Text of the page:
Doodle: Idolatry Of The Lesser Known

Movie: Nick And Norah “Do you think that they’re too cool now?
Being popular is lame.
You’re the one who made them popular,
all their songs are still the same.”

 I don’t know when it happened, but sometime over the last 15 years the less popular the music you listened to became directly proportionate to your image. ‘Alternative’ was born as the catchphrase for bands whose recordings were done in garages, hadn’t signed with major record companies, and were too diverse in genre for the uneducated to label. An identity was found under the umbrella of ‘alternative’ where anything contra the status quo was deemed cool. On the other hand, words like ‘mainstream’ and ‘pop’ were demonised and spoken with distaste by those who had liberated themselves from the consumerism of MTV and popular radio shows. I have heard of a tee-shirt with the print: I listen to bands that don’t even exist yet. And I think that cleverly captures the desperation many have to distance themselves from popular music.

I am writing about this because I notice this attitude amongst my friends, and often catch myself thinking along similar lines. Last year I confronted this sort of attitude visiting close friends in Durban. We were reminiscing about the 2012 London Olympics over a cup of tea, watching some of the ‘best moments’ flash on the TV as iTunes randomly worked through a playlist in the background. Then, a familiar song came on. I could not place the song or recall the band’s name so I asked about it. When my friend informed me of the band’s name I clicked, and went straight to the same band on my phone because, as it turned out, I already had the CD (free from NoiseTrade). But this realisation was met with dissatisfaction from my friend; when I announced I had that same CD on my phone his expression turned to disappointment. I only concluded later that this band was recently uncovered and that my knowledge reduced the pedigree of the band, as well as my friends’ music library.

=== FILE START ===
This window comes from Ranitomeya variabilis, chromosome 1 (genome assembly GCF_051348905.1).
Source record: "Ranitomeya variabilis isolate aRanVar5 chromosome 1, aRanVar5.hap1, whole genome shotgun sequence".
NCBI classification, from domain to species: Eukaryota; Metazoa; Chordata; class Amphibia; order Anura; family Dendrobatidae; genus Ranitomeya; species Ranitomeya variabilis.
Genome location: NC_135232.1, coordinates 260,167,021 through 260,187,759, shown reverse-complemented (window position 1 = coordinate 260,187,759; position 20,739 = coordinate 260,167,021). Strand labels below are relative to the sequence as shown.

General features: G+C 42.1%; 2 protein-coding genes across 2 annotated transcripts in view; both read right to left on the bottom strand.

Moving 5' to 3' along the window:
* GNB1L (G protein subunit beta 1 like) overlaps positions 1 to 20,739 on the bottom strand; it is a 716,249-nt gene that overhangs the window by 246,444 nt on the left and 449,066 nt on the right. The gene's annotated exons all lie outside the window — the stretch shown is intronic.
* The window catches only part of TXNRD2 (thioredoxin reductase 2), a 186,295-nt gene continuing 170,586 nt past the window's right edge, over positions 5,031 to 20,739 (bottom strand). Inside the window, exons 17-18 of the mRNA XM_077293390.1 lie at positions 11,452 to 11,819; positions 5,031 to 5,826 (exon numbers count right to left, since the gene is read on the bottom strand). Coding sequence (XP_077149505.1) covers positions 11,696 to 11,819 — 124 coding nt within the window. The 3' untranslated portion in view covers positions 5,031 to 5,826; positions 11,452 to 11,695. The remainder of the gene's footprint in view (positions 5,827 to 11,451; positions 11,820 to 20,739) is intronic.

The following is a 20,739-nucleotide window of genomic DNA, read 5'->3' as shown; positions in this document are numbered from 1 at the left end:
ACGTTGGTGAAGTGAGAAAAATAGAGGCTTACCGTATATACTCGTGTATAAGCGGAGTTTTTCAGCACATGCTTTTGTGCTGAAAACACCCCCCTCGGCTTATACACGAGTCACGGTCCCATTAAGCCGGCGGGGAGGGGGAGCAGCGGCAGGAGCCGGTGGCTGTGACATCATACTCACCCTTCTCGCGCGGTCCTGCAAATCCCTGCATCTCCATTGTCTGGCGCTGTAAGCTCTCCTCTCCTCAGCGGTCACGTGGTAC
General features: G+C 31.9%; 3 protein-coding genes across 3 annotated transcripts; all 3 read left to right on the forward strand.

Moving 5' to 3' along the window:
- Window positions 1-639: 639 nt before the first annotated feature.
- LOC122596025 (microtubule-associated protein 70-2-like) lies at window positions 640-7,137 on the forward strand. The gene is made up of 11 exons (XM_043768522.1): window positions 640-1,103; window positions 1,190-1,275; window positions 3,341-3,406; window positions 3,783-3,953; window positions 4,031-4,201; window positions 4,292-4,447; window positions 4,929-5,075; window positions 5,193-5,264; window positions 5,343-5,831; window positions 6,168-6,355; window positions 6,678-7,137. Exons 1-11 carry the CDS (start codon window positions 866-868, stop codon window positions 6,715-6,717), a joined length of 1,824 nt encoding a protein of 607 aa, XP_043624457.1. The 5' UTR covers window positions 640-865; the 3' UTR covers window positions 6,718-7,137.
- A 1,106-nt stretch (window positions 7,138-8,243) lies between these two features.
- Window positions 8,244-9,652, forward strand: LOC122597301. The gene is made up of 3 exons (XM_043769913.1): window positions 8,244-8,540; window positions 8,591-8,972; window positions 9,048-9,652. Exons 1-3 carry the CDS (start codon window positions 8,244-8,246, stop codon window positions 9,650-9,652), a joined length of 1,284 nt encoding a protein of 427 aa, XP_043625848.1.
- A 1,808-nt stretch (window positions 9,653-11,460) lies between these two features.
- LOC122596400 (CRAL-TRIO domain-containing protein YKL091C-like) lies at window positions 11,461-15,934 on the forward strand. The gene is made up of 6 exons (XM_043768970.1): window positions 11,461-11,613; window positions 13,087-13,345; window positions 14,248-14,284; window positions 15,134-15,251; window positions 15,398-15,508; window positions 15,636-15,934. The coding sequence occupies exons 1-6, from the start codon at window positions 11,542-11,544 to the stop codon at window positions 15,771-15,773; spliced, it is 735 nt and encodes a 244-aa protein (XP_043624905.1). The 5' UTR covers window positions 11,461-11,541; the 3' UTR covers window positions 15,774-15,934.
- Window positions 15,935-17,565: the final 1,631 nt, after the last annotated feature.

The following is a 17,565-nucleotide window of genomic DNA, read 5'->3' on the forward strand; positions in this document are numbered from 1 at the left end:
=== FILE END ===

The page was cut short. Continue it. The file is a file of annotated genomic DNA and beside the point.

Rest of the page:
The whole experience brought to mind some Five Iron Frenzy lyrics, “You found a way to draw a line / Between the world and you / Faking your identity it’s true / Did you think the word “alternative” / Was only meant for the likes of you?” These lyrics brilliantly capture how our contemporary culture thinks about music. Unlike other self-debasing lyrics – a hallmark of the punk genre – Five Iron Frenzy were not under the illusion of the ‘alternative revolution.’ The identity they offered is the one we find in Christ. They didn’t want to present a place where non-conformers could be in unanimity. Instead they bemoaned what the music industry had become, and how it was changing its consumers. They conclude the song with these words, “You sunk your worth in being different / Just to be like your own kind / You traded in objectiveness / For the underground you follow blindly.”

I guess my own conclusion is in order. For the Christian there is great danger in seeking recognition from the exclusivity of being ‘alternative.’ In closing I admit that I am perhaps writing this post to my teenage self and that it’s a few years late, but here goes: Music is a wonderful gift from God and therefore we should share it; on the other hand, keeping bands to yourself because they provide an identity is idolatry.